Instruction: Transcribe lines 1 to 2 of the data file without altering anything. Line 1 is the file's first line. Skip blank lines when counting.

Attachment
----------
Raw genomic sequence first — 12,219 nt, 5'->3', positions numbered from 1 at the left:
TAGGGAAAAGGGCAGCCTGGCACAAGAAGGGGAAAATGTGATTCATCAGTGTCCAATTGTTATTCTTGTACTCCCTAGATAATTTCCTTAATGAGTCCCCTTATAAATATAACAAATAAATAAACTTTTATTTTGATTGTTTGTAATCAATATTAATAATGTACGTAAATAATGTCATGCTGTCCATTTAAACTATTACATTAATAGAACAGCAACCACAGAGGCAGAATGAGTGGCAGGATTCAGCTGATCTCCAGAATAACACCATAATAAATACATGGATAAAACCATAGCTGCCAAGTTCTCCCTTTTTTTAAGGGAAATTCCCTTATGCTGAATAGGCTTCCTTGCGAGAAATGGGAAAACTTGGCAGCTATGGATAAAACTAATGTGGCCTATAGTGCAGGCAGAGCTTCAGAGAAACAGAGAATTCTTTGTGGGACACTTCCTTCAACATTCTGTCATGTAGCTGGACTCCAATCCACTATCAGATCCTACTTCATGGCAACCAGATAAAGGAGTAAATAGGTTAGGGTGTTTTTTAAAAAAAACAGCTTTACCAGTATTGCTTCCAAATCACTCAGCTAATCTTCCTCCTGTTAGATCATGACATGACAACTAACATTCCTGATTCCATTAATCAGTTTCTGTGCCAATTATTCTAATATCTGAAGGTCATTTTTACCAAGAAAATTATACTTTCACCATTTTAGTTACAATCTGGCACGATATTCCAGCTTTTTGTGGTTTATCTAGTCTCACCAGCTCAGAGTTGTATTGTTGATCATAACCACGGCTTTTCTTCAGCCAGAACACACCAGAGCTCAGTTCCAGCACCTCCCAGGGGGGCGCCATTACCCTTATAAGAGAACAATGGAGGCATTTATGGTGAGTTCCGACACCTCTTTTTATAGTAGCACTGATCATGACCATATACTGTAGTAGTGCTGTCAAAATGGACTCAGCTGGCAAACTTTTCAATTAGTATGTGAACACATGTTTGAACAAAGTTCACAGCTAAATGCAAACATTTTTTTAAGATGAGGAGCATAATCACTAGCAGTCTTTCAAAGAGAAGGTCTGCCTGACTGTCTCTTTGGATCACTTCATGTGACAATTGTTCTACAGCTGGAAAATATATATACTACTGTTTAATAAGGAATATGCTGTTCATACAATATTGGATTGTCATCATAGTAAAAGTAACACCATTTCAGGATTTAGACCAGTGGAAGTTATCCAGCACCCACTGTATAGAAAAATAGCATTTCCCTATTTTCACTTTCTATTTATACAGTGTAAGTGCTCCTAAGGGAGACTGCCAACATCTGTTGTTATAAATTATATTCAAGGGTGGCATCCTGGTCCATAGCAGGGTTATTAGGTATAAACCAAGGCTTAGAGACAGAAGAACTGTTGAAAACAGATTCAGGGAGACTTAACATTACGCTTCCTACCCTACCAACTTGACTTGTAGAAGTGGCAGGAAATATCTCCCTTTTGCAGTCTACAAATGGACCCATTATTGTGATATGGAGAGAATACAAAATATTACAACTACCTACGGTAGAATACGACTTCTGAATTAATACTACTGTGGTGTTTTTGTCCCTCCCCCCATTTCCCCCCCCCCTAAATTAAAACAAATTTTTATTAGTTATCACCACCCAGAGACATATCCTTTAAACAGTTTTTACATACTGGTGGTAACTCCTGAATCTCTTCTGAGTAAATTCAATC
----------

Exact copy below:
Raw genomic sequence first — 12,219 nt, 5'->3', positions numbered from 1 at the left:
TAGGGAAAAGGGCAGCCTGGCACAAGAAGGGGAAAATGTGATTCATCAGTGTCCAATTGTTATTCTTGTACTCCCTAGATAATTTCCTTAATGAGTCCCCTTATAAATATAACAAATAAATAAACTTTTATTTTGATTGTTTGTAATCAATATTAATAATGTACGTAAATAATGTCATGCTGTCCATTTAAACTATTACATTAATAGAACAGCAACCACAGAGGCAGAATGAGTGGCAGGATTCAGCTGATCTCCAGAATAACACCATAATAAATACATGGATAAAACCATAGCTGCCAAGTTCTCCCTTTTTTTAAGGGAAATTCCCTTATGCTGAATAGGCTTCCTTGCGAGAAATGGGAAAACTTGGCAGCTATGGATAAAACTAATGTGGCCTATAGTGCAGGCAGAGCTTCAGAGAAACAGAGAATTCTTTGTGGGACACTTCCTTCAACATTCTGTCATGTAGCTGGACTCCAATCCACTATCAGATCCTACTTCATGGCAACCAGATAAAGGAGTAAATAGGTTAGGGTGTTTTTTAAAAAAAACAGCTTTACCAGTATTGCTTCCAAATCACTCAGCTAATCTTCCTCCTGTTAGATCATGACATGACAACTAACATTCCTGATTCCATTAATCAGTTTCTGTGCCAATTATTCTAATATCTGAAGGTCATTTTTACCAAGAAAATTATACTTTCACCATTTTAGTTACAATCTGGCACGATATTCCAGCTTTTTGTGGTTTATCTAGTCTCACCAGCTCAGAGTTGTATTGTTGATCATAACCACGGCTTTTCTTCAGCCAGAACACACCAGAGCTCAGTTCCAGCACCTCCCAGGGGGGCGCCATTACCCTTATAAGAGAACAATGGAGGCATTTATGGTGAGTTCCGACACCTCTTTTTATAGTAGCACTGATCATGACCATATACTGTAGTAGTGCTGTCAAAATGGACTCAGCTGGCAAACTTTTCAATTAGTATGTGAACACATGTTTGAACAAAGTTCACAGCTAAATGCAAACATTTTTTTAAGATGAGGAGCATAATCACTAGCAGTCTTTCAAAGAGAAGGTCTGCCTGACTGTCTCTTTGGATCACTTCATGTGACAATTGTTCTACAGCTGGAAAATATATATACTACTGTTTAATAAGGAATATGCTGTTCATACAATATTGGATTGTCATCATAGTAAAAGTAACACCATTTCAGGATTTAGACCAGTGGAAGTTATCCAGCACCCACTGTATAGAAAAATAGCATTTCCCTATTTTCACTTTCTATTTATACAGTGTAAGTGCTCCTAAGGGAGACTGCCAACATCTGTTGTTATAAATTATATTCAAGGGTGGCATCCTGGTCCATAGCAGGGTTATTAGGTATAAACCAAGGCTTAGAGACAGAAGAACTGTTGAAAACAGATTCAGGGAGACTTAACATTACGCTTCCTACCCTACCAACTTGACTTGTAGAAGTGGCAGGAAATATCTCCCTTTTGCAGTCTACAAATGGACCCATTATTGTGATATGGAGAGAATACAAAATATTACAACTACCTACGGTAGAATACGACTTCTGAATTAATACTACTGTGGTGTTTTTGTCCCTCCCCCCATTTCCCCCCCCCCTAAATTAAAACAAATTTTTATTAGTTATCACCACCCAGAGACATATCCTTTAAACAGTTTTTACATACTGGTGGTAACTCCTGAATCTCTTCTGAGTAAATTCAATC